The Kite That Wouldn't Fly.
Kite Flying Can be Fun.
Kites rise highest against the wind, not with it ~ Winston Churchill (1874 to 1965), British politician and statesman.
I enjoy kites—both making them and flying them. Malay kites have characters—they are colorful and bold and most of them carry traditional designs that make them such standouts in the sky. Unfortunately, such elaborate kites were beyond me. Since I didn’t have a few cents to buy kites from the neighborhood provision stores, I had to make my own. I concentrated my efforts on smaller kites that could fly high.
I studied commercially produced kites and learned from their designs. I had to buy tracing paper but the bamboo sticks—they were free, growing in the backyard. All I had to do was to use a strong knife to slice the bamboo stem into thin strips that could bend whichever way I willed them. I cajoled shapes out of these bamboo strips and then glued tracing paper over them.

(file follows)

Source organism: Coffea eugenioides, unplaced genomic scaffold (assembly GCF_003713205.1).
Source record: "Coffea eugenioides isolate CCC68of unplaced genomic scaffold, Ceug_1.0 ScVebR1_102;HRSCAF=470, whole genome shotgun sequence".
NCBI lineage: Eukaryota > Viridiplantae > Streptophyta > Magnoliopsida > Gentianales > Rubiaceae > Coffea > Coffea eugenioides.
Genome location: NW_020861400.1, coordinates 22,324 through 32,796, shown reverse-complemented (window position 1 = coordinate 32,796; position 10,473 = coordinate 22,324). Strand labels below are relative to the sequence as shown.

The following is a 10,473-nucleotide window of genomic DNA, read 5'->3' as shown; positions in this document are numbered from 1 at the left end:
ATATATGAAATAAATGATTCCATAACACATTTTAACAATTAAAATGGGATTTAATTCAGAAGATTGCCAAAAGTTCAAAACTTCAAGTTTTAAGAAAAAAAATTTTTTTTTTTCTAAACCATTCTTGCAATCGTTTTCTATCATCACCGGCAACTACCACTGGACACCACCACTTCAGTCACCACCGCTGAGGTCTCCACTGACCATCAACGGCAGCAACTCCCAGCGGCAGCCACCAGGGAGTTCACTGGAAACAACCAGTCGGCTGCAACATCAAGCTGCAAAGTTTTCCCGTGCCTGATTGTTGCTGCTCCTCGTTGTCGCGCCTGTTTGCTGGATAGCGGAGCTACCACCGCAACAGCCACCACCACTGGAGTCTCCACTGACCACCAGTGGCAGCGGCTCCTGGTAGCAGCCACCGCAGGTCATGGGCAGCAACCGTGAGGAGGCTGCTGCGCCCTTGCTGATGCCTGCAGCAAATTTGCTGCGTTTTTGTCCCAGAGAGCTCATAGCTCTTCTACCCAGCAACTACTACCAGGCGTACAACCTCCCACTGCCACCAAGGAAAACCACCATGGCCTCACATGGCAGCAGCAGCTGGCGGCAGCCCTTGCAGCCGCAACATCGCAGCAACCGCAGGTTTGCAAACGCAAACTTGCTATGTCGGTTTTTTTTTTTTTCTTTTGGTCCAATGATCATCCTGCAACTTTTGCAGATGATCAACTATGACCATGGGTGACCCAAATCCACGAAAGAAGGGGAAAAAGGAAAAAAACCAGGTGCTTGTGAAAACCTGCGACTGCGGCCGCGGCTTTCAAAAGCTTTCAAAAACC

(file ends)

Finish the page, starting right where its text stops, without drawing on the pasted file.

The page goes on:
The Kite Runner--a book set in Afghanistan by Khaled Hosseini
Like a scene out of the book The Kite Runner, where all the kids would compete with each other to “cut “ down the opponents’ kites to be the last kite flying in the sky, so we have our own little kite fighting contest in our tiny village. Maybe not as festive or significant, but just as challenging and fun. My kites were no match—they invariably get taken down by others. I never could figure it out until I got older and wiser. They cheated—they coated their strings with powdered glass. Oh well, I didn’t bother as I didn’t want powdered glass to cut my hands. They can have their field day.